top of page

Topeak Hide ’n’ Tool
88g £57.99

The Topeak Hide 'n’ Tool is a refined, if not completely original take on the making use of forgotten space narrative. Design kudos aside, it’s a fantastic way of ensuring you’re never caught without a multi tool and frees up space in jersey pockets and bike luggage. That said; while the seven functions cover most bases, especially on a contemporary mountain, or gravel bike, the lack of a 6 mm key may be a turn off.

Pros: Nicely designed, good tool quality rattle-free, covers most bases.

Cons: Pricey.


Measuring 13x2.5x2.5cm, its part of a tool family designed to fill “dead space”, in this instance, within Hollowtech II type cranksets measuring 124mm through the straight section and 19-25mm internal diameter, courtesy of an expandable wedge (think bar end plug). 


Aside from the “engineering polymer” plug, its reassuringly well made, using 6061 T6 heat-treated aluminium alloy for the body and 13spd chain tool, while other functions are electroplated chrome vanadium steel. Unlike designs, such as the Torque Covert the tooling is a traditional “pen knife” multi-tool, rather than individual bits, which, save for the chain joiner eliminates potential for loss in that long grass, or watery puddle.  

bicycle cycle tool tets review
crank tool test review topeak
test review seven day cyclist topeak crank tool

In terms of bits, there’s a 13speed chain tool and chain connector, 2,3,4-, 5- and 8-mm Allen keys, T25 Torx and a flat head screwdriver.

Not quite the pocket workshop but as I said in my opening paragraph, covers most bases. I’d still carry an 8mm for pedals, a 10mm for crank preload and a T30 Torx for chainring bolts, adding a 6mm Allen key and Philips screwdriver on longer outings. Probably in the form of a multi tool, tucked in my wedge pack, or bottle cage tool caddy, but that’s straying off track.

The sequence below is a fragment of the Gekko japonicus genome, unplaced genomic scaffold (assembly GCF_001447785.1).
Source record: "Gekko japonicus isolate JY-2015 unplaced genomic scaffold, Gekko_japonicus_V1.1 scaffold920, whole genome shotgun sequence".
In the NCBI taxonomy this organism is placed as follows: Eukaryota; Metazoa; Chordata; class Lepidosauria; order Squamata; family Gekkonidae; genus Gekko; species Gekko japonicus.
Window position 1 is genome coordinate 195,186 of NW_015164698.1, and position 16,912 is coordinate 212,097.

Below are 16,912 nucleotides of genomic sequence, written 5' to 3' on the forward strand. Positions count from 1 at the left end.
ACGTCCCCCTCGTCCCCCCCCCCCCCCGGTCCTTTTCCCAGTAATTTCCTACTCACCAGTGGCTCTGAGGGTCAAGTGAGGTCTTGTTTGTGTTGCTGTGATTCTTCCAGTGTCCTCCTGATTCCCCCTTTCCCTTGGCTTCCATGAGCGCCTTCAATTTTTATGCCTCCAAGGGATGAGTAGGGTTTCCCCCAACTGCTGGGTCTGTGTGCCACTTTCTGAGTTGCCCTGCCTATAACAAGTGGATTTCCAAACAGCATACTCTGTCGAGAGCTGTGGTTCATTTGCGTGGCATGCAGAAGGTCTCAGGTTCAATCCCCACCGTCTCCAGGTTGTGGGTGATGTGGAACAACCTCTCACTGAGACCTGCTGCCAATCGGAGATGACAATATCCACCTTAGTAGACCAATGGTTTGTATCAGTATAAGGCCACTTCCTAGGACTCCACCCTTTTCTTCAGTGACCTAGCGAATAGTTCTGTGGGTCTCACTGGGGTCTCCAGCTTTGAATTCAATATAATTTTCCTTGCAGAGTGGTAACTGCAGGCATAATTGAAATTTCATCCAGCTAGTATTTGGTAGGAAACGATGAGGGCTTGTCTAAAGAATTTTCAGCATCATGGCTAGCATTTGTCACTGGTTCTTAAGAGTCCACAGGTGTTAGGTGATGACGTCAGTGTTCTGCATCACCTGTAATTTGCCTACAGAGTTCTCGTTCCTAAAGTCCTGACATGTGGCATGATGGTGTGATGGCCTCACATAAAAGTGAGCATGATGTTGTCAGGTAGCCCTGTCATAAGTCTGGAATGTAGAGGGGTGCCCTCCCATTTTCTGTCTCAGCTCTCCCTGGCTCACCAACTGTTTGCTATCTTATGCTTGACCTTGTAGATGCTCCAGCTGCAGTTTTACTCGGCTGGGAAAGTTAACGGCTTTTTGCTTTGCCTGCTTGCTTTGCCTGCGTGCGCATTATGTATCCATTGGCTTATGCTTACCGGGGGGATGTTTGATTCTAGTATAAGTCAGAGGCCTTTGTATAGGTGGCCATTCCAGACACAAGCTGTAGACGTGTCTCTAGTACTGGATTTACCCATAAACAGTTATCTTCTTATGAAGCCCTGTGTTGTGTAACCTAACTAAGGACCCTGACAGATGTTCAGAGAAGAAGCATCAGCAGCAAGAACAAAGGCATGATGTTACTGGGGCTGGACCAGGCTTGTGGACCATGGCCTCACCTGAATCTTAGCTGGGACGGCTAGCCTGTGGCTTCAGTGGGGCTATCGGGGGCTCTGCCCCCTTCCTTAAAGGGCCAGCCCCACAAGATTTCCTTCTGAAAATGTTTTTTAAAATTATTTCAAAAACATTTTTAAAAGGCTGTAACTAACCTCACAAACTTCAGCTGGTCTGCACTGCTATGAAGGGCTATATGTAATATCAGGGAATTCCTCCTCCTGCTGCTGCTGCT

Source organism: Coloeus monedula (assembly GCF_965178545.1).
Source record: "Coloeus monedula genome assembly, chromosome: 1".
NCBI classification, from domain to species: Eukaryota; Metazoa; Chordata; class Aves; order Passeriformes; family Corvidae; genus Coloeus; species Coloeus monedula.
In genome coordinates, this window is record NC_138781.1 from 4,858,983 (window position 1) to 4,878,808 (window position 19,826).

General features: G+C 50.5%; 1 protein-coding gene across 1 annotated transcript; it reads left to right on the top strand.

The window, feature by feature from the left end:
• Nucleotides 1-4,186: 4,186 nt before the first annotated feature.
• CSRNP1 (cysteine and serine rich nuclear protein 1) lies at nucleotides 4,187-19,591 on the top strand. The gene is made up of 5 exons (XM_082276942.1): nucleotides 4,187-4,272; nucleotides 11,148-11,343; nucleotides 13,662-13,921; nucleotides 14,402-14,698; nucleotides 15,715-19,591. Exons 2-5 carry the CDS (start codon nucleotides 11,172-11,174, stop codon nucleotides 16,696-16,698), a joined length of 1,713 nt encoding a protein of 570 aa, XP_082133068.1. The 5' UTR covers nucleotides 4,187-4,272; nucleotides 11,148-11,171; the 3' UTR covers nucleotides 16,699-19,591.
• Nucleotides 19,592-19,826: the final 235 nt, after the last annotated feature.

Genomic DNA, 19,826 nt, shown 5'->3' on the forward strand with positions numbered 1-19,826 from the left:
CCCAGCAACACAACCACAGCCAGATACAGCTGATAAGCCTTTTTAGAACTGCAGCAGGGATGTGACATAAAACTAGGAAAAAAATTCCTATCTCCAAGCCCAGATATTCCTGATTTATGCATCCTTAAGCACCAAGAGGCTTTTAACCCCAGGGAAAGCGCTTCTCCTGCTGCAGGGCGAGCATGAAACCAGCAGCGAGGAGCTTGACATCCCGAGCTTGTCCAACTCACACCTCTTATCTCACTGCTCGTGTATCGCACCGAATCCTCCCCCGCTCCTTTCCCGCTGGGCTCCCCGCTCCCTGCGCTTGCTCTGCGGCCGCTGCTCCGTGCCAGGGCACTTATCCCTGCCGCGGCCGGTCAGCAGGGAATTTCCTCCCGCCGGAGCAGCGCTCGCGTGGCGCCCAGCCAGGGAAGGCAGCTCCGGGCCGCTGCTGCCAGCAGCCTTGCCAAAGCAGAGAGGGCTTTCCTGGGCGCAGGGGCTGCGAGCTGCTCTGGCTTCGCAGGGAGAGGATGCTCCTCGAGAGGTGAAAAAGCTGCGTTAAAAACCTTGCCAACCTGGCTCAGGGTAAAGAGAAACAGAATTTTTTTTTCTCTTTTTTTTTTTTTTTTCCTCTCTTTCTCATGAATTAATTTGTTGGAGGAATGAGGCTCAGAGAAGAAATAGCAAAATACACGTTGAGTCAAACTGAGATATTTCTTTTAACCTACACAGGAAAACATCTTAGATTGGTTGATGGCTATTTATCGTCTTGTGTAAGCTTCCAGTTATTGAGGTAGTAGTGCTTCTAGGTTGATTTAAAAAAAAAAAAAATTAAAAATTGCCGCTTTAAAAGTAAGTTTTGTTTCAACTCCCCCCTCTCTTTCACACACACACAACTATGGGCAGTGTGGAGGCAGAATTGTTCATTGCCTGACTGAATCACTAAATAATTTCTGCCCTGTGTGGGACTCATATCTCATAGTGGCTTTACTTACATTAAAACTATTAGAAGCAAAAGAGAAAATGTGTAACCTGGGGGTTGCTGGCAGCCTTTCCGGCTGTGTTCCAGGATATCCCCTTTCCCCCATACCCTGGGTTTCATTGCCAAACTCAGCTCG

The external “cage” feels solid and lodges within the crank courtesy of an expanding wedge- turn clockwise to lock, anti-clockwise to release. This, coupled with the magnets is designed to prevent chatter, while keeping nasty wet silty stuff from sneaking inside.

That said, at present, spares aren’t available, so I’d be inclined to give it a quick shot of silicone protectant spray to keep it supple and nourished. Good practice anyway, to be honest. The expander wedge means it protrudes further from the crank than the Torque Covert 7 Crank Multi Tool - something I was initially conscious of and feared winter booties, such as these FLR Defender, might foul. They ran close, but I'm pleased to report this was unfounded.

test review cycling multi tool cank topeak

Durability/Corrosion Resistance

Tucked away inside the crank, this genre of tool is always with you but very easily forgotten. In the interests of journalistic intrigue, I resisted my default urge to treat tooling to a quick oily rag once-over and just left the Hide 'n’ Tool slumbering inside. Several wet, cold and muddy weeks down the line, (coupled with storm Babet) I was pleasantly surprised to discover taint largely conspicuous by its absence. Obviously, tool quality plays its part, but the bung’s seal clearly helps.  

test review topeak hide tool crank bicycle

Testing aside, I’m inclined to give the tool bits a quick, oily rag once-over. Aluminium alloy chain spreader slots have always felt a weak spot. Arguably, chain tools are only intended for emergency rescue, used sparingly and making this a moot point. I’d steer away from beefy single speed and track chains but ours has spliced (and, where appropriate, rejoined) several others reliably. 

Mind you, 250 miles down the line, I noted the end worked its way adrift, resulting in some unexpected internal rattling, so also added a lick of blue (medium strength) thread lock to prevent this and potential loss.

Performance 3.75/5